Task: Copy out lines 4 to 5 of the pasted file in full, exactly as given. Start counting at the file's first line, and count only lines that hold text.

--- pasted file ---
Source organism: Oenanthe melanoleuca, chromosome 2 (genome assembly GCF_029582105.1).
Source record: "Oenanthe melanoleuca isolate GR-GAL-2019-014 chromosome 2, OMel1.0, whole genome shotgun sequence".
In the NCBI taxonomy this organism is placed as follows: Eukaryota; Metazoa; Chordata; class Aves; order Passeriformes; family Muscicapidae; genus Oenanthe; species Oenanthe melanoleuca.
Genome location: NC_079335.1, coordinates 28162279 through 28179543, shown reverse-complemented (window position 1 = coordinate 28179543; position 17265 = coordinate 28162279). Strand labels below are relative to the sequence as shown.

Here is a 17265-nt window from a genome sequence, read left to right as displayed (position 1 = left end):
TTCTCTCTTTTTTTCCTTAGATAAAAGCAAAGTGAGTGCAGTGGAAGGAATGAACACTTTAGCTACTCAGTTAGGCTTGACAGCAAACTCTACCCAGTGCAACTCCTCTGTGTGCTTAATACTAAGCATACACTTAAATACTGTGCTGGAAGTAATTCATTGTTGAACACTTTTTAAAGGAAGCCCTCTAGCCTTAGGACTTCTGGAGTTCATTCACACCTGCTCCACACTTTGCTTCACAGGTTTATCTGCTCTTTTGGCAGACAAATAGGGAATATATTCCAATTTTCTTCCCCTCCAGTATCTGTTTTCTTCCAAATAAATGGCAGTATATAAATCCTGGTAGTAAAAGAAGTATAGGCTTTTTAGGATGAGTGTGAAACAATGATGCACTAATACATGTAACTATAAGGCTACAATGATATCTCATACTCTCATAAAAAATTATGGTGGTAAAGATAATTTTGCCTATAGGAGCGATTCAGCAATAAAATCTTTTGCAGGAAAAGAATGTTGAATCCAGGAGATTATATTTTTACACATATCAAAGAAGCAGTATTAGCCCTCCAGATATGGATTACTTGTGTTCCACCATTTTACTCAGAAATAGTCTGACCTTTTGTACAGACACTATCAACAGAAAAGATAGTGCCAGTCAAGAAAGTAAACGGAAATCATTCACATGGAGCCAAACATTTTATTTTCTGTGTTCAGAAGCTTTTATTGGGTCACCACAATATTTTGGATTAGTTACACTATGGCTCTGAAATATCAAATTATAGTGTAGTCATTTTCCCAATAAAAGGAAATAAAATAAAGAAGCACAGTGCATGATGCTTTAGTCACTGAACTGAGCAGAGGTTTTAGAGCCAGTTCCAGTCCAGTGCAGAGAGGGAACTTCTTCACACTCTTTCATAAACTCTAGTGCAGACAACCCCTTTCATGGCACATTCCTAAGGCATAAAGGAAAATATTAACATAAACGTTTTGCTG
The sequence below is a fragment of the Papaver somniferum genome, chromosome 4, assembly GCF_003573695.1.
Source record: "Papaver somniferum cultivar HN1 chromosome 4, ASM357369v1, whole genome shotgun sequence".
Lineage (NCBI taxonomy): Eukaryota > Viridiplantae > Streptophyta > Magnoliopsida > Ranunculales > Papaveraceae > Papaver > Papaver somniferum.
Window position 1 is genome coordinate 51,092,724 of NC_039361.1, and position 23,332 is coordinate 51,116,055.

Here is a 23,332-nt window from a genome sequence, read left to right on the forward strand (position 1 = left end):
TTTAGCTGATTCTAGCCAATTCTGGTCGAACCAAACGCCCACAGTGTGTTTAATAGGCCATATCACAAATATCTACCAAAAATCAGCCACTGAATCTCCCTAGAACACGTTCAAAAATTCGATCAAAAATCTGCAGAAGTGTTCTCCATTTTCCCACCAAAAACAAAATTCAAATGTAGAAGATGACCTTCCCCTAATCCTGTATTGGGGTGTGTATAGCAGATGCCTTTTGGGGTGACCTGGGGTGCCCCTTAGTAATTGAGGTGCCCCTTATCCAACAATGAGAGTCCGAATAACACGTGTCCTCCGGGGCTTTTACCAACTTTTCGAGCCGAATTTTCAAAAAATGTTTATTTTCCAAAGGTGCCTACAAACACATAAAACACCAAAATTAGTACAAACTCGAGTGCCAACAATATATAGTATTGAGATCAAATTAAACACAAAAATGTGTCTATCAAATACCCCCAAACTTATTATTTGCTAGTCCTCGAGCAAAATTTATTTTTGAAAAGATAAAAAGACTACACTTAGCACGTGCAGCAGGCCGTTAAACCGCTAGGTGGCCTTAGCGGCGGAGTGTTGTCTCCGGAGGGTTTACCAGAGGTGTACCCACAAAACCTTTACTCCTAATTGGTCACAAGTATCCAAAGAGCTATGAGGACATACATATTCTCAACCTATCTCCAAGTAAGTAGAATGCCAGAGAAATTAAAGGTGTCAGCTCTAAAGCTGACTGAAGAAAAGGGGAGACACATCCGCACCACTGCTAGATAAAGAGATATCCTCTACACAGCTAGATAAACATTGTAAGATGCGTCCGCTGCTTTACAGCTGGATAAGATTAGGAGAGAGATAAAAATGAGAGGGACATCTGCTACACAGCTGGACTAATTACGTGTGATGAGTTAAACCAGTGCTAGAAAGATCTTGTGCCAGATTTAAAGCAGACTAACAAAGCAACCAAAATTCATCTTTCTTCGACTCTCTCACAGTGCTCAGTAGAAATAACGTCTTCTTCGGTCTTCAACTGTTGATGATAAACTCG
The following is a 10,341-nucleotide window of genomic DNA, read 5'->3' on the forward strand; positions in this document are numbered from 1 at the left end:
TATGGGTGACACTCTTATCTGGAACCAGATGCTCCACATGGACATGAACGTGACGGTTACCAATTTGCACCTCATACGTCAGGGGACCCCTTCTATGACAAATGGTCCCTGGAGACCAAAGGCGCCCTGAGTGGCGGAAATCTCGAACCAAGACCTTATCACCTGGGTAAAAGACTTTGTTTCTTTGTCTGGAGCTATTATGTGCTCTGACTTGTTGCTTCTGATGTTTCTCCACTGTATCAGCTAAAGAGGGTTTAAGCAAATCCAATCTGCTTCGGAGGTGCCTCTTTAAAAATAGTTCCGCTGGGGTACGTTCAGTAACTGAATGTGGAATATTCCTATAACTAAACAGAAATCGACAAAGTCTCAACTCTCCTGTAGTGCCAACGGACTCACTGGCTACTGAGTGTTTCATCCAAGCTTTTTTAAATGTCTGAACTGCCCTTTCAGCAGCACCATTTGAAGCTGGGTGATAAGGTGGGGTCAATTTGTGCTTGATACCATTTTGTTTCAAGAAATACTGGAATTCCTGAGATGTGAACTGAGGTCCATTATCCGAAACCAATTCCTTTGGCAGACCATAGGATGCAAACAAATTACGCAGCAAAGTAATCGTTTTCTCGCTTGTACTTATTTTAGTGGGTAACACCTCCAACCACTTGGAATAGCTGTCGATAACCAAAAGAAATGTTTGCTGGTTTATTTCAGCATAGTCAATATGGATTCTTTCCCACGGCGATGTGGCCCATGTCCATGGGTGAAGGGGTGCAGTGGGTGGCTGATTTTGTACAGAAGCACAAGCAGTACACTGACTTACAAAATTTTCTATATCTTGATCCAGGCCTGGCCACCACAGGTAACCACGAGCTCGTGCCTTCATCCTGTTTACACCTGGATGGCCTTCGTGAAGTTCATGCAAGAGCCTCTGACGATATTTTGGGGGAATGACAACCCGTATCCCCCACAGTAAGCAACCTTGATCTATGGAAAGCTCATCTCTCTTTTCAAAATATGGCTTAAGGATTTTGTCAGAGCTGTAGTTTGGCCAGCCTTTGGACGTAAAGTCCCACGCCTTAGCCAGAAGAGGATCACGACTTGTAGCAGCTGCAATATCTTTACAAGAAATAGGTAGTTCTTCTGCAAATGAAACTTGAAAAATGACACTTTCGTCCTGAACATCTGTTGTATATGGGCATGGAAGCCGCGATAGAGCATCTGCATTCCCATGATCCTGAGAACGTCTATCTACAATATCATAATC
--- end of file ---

Genome location: NC_079335.1, coordinates 28162279 through 28179543, shown reverse-complemented (window position 1 = coordinate 28179543; position 17265 = coordinate 28162279). Strand labels below are relative to the sequence as shown.

Here is a 17265-nt window from a genome sequence, read left to right as displayed (position 1 = left end):